As technology advances and plan members’ needs become more diverse, the relationship between benefits plan sponsors and providers is adapting to fit these changes.

Sarah Beech, chief executive officer of benefits and consulting at Arthur J. Gallagher & Co., believes the trend of employees wanting more from their employers is the starting point for this evolving relationship. “They want detailed information about wellness and mental health and what’s covered for them and they look to their employers to provide that information. So the natural evolution is, employers are looking for the insurance companies to provide the required information because any single employer can’t find all of the most current solutions.”

The relationship between employers and providers is rapidly changing, agrees JP Girard, executive vice-president and head of health insurance at Green Shield Canada, noting the provider’s role is evolving to become the bridge assisting employees so they can stay healthy and productive. “Employers want solutions that address the unique needs of their workforce, including the rising need for mental-health support and digital tools. Providers that fail to adapt to these changing demands risk falling behind.”

Read: 2021 Consultants Report: Pandemic changing plan sponsor, consultant relationships

In terms of distribution and the provision of more complex services, the changes started a few years ago, notes Jean-Guy Gauthier, expert in risk and benefits management at CQFD Actuariat. “It used to be just telemedicine that we were talking about, but now it’s more about wellness and administration services. Because of this shift, I think there’s an opportunity for more innovation in the market.”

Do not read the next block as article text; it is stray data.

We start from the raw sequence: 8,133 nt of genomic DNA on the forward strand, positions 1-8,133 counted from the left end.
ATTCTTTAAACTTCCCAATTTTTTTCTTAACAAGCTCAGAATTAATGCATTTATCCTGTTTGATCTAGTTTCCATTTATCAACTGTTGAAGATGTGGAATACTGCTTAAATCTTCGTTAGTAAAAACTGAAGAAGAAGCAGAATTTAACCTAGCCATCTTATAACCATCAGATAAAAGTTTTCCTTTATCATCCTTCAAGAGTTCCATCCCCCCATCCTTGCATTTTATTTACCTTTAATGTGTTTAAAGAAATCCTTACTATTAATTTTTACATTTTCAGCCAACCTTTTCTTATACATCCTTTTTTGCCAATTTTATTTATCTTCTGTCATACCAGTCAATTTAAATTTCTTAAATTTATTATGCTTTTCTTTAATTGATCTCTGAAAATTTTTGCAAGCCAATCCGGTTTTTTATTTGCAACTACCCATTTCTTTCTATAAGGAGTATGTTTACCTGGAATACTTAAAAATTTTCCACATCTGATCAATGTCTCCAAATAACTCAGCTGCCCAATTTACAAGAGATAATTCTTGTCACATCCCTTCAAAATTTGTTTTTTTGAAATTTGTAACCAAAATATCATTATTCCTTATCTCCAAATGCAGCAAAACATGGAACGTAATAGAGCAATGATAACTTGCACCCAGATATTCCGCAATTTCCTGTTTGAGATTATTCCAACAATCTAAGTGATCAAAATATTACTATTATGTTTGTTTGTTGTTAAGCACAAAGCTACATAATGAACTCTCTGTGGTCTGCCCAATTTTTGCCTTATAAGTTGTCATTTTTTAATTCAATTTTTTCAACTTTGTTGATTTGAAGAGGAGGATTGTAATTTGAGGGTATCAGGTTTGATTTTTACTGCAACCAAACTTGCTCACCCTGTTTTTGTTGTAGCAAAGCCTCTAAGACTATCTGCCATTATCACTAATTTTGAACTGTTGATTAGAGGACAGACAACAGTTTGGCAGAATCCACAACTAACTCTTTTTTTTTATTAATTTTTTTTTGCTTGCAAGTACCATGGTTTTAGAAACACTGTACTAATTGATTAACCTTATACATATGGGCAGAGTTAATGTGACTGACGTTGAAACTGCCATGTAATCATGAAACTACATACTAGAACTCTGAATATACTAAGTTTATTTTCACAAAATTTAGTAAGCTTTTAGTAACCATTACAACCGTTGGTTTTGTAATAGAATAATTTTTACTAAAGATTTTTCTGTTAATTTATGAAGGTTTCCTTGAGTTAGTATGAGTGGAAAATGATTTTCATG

In the last five years, Gauthier has also seen much larger, more sophisticated brokerage houses emerge. “Some years ago, consultants dealt with large employers and brokers dealt with smaller employers. Now, some of those brokers work with larger employers. They may have a different spin on a service or more innovative solutions. And if you look at that from the perspective of insurers, it’s a more complex world in which to sell their services.”


For Eric Trudel, executive vice-president and lead of group insurance at Beneva Inc., the aspect of the relationship that’s changed the most is personalization.

“I think the relationship for the first [part] of my career was more like a distinct customer/client relationship. Now I think it’s more like a true business partnership, especially with the larger clients. We work together with the plan sponsor as well as the advisor.”

Monica Warnell, manager of human resources and total rewards at Bruce Power Ltd., says the organization requires partnership relationships with its providers because “we’re not as much purchasing a product as we are coverage with a service and that service support evolves as our environment changes.

“I think of the complexity of our health landscape and how that’s everchanging with new drugs, devices, new regulatory changes [from] provincial governments. So really working . . . to be that expert, to bring evidence and clarity to plan sponsors is something that’s probably evolved in the last while.”

Read: 2020 Group Benefits Providers Report: Personal touch

Both Warnell and Beech agree this evolution has led to providers becoming a one-stop shop and a hub of services beyond the traditional benefits lines. They provide access to multiple resources and vendors, says Warnell, so plan sponsors now have streamlined access to virtual pharmacy, physiotherapy and mental-health support. These services can be added to existing coverage so it provides a seamless experience for plan members.